Honen/Shinran's time was a peasant who worked long
                backbreaking hours in the fields. Lived in a society
                where death could come suddenly and unexpected.
                Leisure was a luxury for the aristocratic/warrior
                castes.

                I relly dont think many commoners in the West (outside
                of illegal sweatshop workers) would be the equal to
                the commoner of the 13th century

                in gassho,

                =====
                Jim Davis
                Ozark Bioregion, USA

                "The great are great only because we are on our knees. Let us rise! "(Max Stirner).
                "The more corrupt the state, the more numerous the laws" - Tacitus

                "Waking up After a Night on the Town With the Mead of Inspiration & Eros Insurgent"
                http://www.iuniverse.com/bookstore/book_detail.asp?&isbn=0-595-18213-5

                __________________________________
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                New Yahoo! Photos - easier uploading and sharing.
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              • Richard St. Clair
                That s a good point, Jim. But the common person of our own time is also burdened by a plethora of time-and-energy-consuming obligations and distractions -
                Message 7 of 23 , Dec 16, 2003
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                  That's a good point, Jim. But the "common person" of our own time is
                  also burdened by a plethora of time-and-energy-consuming obligations
                  and distractions - think of raising a family while keeping a full
                  time job in a society as complex as ours. Our life may be easier in
                  terms of healthcare and shorter work hours (compared to medieval
                  times), but somehow there just aren't enough hours in the day to do
                  what we really want to do, including practicing the Buddhadharma.
                  This is why I think the Nembutsu path is perfectly suited for our
                  time, whether we call it "mappo" or not :) .
                  gassho,
                  Rick
                  (Shaku Egen)

                  >Jeff,
                  >
                  >On needs to keep in mind that the "comman man" of
                  >Honen/Shinran's time was a peasant who worked long
                  >backbreaking hours in the fields. Lived in a society
                  >where death could come suddenly and unexpected.
                  >Leisure was a luxury for the aristocratic/warrior
                  >castes.
                  >
                  >I relly dont think many commoners in the West (outside
                  >of illegal sweatshop workers) would be the equal to
                  >the commoner of the 13th century
                  >
                  >in gassho,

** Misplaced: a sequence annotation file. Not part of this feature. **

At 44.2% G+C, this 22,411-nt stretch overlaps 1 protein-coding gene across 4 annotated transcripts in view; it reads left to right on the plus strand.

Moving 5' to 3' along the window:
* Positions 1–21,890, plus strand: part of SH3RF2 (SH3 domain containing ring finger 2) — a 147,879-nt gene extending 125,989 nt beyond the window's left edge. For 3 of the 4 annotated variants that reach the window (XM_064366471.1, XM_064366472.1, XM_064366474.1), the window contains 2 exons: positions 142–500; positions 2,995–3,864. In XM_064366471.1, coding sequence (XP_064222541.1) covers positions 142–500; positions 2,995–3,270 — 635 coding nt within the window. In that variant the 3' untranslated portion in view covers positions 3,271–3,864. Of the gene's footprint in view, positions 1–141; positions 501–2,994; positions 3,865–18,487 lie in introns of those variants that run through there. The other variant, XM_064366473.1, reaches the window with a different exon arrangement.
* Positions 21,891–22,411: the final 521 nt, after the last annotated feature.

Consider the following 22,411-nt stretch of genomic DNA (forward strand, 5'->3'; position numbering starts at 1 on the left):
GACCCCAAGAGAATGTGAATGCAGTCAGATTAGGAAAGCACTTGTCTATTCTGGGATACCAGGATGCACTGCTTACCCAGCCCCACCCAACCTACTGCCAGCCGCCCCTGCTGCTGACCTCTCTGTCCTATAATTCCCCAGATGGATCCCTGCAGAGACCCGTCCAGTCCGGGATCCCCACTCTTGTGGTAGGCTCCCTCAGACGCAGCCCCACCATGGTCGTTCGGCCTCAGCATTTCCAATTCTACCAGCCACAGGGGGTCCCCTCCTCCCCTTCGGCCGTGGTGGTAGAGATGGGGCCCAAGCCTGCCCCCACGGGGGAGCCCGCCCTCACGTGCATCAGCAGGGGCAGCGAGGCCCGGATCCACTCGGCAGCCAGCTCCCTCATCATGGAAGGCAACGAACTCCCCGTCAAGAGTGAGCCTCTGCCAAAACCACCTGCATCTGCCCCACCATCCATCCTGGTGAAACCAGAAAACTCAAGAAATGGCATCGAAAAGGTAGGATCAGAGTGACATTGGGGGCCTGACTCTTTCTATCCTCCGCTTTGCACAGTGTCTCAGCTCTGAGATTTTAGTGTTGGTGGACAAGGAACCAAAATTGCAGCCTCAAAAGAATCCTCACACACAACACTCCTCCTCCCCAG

>
                  >=====
                  >Jim Davis
                  >Ozark Bioregion, USA
                • dacc@soltec.net
                  ... And I don t have to. To constantly have to turn to the Tripitaka in order to justify my actions is yet another form of attachment. Or worse still, the
                  Message 8 of 23 , Dec 16, 2003
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                    --- In shinlist@yahoogroups.com, macdocaz1@a... wrote:
                    > Hello DAC, it seems you neglected to provide canonical
                    >support for your beliefs. At least I provided canonical support
                    >for mine.

                    And I don't have to. To constantly have to turn to the Tripitaka in
                    order to justify my actions is yet another form of attachment. Or
                    worse still, the insistance that I must do so borders on
                    demagoguery.

                    The only 'canonical support' that I require is Nembutsu: "I place
                    my trust in the Buddha of Infinite Wisdom and Compassion". And
                    in Shin, that is _all_ that is required in belief. Oh, suuuuure...I
                    could drag out all sorts of books and citations of various writings
                    in this faith and engage in what would likely be a wondrous
                    scholarly flourish worthy of my years in graduate and
                    postgraduate study and so on. But I don't need to. It's not called
                    for.

                    The practices you seem so enamoured of are not part of the
                    demands of Shin Buddhism, plain and simple. This is why
                    you're seeing a fairly unilateral disagreement with your stance
                    here. Perhaps you may not think this is Buddhism, if we don't do
                    these things you insist are part of Buddhism. And that's fine...it
                    would not be the first time that someone has tried to assert this.
                    But at the same time, people who asserted their belief in
                    Nembutsu in the first couple of centuries or so of this sect were
                    also subject to a lot of persecution and personal threat because
                    other sects of that day attempted to assert that only their beliefs
                    were 'correct', and the Shin Buddhists of that time held fast to
                    this same faith...so it should not come as a surprise to you if
                    there would be some considerable difficulty in convincing people
                    in this group that they should accept some wholly-different path